On Watching for Wild Life

May 25, 2015 — Leave A Comment


“The spiritual life cannot be made suburban. It is always frontier, and we who live in it must accept and even rejoice that it remains untamed.” ~ Howard Macey

On the highway up to my mountain home, there’s one of those electronic traffic alert signs you often see in construction areas or along the arteries through larger cities. The sign alerts drivers to any dangers that may be present ahead, like when there’s an accident on the road, or it’s been snowing and the roads are icy, or on the rare occasion when rocks have fallen on the roadway from the mountains above.

But on most days when there’s no specific danger to report, the sign simply reads: “Watch for Wildlife.” Now of course I know they mean by this that we ought to watch for wild animals and to take care not to harm or disturb them as we go our way, which is a very good practice for us all to give more thought to, I think, as it seems so many now view the presence of other forms of life in the world as completely incidental to their lives.

But lately the phrase has struck me on a different level, as if it is admonishing me to be on watch for the wild, untamed life that lives in the free forests and the high countries of my own soul.


Do you know what I mean? That wild place in you. That free spirit. That raucous beautiful song. It would burst out of your chest in a roar and a dance like nothing the world has ever seen if you let it.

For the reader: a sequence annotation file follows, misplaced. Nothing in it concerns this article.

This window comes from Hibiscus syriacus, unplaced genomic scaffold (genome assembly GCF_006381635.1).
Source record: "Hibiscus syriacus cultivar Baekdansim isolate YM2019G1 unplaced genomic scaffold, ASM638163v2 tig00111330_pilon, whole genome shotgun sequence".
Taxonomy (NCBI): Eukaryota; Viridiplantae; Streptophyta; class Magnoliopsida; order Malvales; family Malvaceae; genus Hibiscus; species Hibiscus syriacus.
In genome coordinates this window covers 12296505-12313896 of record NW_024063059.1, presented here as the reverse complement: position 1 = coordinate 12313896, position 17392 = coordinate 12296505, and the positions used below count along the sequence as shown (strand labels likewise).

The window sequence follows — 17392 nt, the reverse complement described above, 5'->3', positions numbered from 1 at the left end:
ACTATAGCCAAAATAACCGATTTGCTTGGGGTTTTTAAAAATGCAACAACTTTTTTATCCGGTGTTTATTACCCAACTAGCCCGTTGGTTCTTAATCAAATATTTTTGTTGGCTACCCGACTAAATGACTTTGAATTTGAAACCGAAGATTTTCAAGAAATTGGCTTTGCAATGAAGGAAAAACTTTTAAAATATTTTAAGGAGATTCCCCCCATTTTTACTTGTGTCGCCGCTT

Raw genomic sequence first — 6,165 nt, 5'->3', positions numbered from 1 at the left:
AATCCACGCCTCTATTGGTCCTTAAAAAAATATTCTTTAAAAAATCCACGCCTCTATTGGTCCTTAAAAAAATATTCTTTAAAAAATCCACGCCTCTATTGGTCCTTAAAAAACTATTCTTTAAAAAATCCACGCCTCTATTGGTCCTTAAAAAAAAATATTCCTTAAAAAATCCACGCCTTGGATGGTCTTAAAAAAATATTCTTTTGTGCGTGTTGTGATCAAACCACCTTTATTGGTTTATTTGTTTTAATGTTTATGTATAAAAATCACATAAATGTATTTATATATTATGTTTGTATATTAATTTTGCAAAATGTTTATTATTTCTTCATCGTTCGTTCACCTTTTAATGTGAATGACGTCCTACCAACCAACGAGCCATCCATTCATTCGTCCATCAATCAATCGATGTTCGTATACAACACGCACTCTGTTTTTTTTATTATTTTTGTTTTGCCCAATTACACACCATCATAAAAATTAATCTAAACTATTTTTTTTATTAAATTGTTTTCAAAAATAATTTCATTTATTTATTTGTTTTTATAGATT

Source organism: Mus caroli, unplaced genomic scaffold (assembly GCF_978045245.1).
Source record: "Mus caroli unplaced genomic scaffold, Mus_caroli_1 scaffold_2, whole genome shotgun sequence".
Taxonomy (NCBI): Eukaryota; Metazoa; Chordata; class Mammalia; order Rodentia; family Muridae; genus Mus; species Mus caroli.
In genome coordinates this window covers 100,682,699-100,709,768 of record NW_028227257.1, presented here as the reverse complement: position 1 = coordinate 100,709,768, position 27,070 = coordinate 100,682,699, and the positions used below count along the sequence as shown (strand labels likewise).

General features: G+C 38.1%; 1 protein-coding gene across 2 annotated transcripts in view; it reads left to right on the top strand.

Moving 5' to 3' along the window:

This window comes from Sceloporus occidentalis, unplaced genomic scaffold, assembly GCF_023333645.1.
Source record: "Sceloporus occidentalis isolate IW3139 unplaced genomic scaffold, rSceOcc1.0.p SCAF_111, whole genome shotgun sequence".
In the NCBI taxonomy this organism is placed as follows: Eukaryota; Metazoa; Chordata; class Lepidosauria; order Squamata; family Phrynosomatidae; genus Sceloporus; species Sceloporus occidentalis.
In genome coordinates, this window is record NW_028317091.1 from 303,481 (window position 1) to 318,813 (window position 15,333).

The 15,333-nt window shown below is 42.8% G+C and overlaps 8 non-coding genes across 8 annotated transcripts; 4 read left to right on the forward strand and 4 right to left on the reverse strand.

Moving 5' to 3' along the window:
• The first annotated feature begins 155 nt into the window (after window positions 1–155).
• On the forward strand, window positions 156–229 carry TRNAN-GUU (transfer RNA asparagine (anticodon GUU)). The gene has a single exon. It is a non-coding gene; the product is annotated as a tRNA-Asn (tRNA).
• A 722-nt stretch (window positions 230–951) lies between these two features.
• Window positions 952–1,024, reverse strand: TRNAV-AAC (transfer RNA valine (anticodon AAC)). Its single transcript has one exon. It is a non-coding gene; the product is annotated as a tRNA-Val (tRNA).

What is it to be “on watch” for that quality of life within you? And when you see it, to welcome it the same way you welcome any wild thing ~ with wonder and delight, and careful attentiveness?

Isn’t it strange how we work so hard to make our lives predictable and pedestrian, and then resent that we are no longer free? But it’s because we love control. The wild life within us cannot be controlled, and that is why we lock it away behind stale structures and predictable routines.

We do the same thing with God.

“Humans love to control things, and one of the things they’ve always longed to do is to control the presence of God, and to stake it down and to tame it in ways that they can actually manage it. But the truth is there is nothing as wild in the universe as the presence of God.” ~ John O’Donohue, The Divine Imagination

In that classic line from C.S. Lewis’ The Lion, the Witch, and the Wardrobe, Mrs. Beaver declares of Aslan, “Safe? Who said anything about safe? ‘Course he isn’t safe. But he’s good.”

“Most of the earth is not safe,” adds John Eldredge in Wild at Heart, “but it’s good.” And I would add that there are places in you that are just like that too. Parts of your soul are alive with wildness, untamed and untamable. They are not safe. But they are good.

What is your wild life? Do you know it? Where does it live? Where would it carry you if you let go of the leash?

I invite you to think on that this week. And when you see your wildness or the wildness of God, don’t turn away.

Michael Warden

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